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Sci Rep. 2017 Aug 11;7(1):7974. doi: 10.1038/s41598-017-08241-1.

Social contact patterns relevant to the spread of respiratory infectious diseases in Hong Kong.

Author information

1
WHO Collaborating Centre for Infectious Disease Epidemiology and Control, School of Public Health, Li Ka Shing Faculty of Medicine, The University of Hong Kong, Hong Kong SAR, People's Republic of China.
2
Department of Infectious Disease Epidemiology, London School of Hygiene and Tropical Medicine, London, United Kingdom.
3
Modelling and Economics Unit, Public Health England, London, United Kingdom.
4
WHO Collaborating Centre for Infectious Disease Epidemiology and Control, School of Public Health, Li Ka Shing Faculty of Medicine, The University of Hong Kong, Hong Kong SAR, People's Republic of China. joewu@hku.hk.

Abstract

The spread of many respiratory infections is determined by contact patterns between infectious and susceptible individuals in the population. There are no published data for quantifying social contact patterns relevant to the spread of respiratory infectious diseases in Hong Kong which is a hotspot for emerging infectious diseases due to its high population density and connectivity in the air transportation network. We adopted a commonly used diary-based design to conduct a social contact survey in Hong Kong in 2015/16 using both paper and online questionnaires. Participants using paper questionnaires reported more contacts and longer contact duration than those using online questionnaires. Participants reported 13 person-hours of contact and 8 contacts per day on average, which decreased over age but increased with household size, years of education and income level. Prolonged and frequent contacts, and contacts at home, school and work were more likely to involve physical contacts. Strong age-assortativity was observed in all age groups. We evaluated the characteristics of social contact patterns relevant to the spread of respiratory infectious diseases in Hong Kong. Our findings could help to improve the design of future social contact surveys, parameterize transmission models of respiratory infectious diseases, and inform intervention strategies based on model outputs.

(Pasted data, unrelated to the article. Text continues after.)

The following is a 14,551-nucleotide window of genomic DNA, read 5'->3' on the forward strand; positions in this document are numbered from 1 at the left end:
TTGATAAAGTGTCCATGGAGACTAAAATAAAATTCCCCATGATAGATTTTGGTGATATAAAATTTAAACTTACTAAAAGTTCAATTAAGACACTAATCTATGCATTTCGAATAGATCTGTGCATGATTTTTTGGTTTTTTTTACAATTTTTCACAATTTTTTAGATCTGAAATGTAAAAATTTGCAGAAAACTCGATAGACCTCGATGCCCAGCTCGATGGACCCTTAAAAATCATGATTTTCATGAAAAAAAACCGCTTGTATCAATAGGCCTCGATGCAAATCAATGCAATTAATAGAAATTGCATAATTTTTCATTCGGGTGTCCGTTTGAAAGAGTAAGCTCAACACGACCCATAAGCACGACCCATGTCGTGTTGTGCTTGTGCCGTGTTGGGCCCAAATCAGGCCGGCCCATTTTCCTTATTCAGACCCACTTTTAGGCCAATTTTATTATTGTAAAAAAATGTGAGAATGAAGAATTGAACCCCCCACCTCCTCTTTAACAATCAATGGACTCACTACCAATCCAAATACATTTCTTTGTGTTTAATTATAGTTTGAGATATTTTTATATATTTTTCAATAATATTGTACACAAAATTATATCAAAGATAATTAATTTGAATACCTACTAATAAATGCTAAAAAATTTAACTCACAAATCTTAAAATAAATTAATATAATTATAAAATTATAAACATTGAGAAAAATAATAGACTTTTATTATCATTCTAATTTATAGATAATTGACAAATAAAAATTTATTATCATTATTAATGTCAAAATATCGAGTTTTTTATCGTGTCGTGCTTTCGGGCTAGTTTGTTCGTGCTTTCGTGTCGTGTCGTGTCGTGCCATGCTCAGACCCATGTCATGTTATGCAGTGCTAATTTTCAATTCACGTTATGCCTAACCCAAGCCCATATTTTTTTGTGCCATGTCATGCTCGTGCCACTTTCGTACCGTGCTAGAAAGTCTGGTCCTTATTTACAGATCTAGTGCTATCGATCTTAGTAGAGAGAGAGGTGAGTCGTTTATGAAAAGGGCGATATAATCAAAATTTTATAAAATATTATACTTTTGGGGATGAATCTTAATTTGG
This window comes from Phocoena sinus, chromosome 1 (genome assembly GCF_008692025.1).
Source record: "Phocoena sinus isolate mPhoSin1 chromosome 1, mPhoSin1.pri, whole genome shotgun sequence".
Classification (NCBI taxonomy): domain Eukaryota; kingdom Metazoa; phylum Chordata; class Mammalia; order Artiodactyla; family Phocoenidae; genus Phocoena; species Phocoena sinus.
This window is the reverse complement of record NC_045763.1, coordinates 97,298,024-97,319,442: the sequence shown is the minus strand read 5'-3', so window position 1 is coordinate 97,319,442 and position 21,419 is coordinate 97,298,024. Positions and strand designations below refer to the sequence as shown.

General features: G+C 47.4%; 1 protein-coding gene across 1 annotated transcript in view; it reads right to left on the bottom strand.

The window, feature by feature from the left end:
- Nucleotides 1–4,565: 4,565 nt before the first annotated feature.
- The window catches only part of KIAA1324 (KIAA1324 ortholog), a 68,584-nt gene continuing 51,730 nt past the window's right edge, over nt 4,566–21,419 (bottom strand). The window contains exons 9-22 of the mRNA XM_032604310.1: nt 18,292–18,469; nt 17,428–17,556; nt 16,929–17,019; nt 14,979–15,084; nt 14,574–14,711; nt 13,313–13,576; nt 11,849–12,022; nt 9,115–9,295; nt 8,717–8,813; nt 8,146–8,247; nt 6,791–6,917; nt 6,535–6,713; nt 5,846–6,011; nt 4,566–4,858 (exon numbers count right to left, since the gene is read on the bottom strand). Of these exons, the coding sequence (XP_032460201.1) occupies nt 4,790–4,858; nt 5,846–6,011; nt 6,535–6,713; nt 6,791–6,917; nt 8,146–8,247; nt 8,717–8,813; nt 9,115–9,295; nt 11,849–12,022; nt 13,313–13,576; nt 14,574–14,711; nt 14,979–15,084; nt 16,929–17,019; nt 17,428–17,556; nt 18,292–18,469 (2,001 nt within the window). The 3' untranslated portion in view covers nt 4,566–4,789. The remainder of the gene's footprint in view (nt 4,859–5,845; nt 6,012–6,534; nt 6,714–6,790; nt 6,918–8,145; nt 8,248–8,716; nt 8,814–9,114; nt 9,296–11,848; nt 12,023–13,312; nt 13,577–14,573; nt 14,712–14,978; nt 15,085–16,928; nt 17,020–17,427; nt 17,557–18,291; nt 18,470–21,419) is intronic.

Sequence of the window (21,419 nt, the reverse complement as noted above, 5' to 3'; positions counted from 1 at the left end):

PMID:
28801623
PMCID:
PMC5554254
DOI:
10.1038/s41598-017-08241-1
[Indexed for MEDLINE]
Free PMC Article

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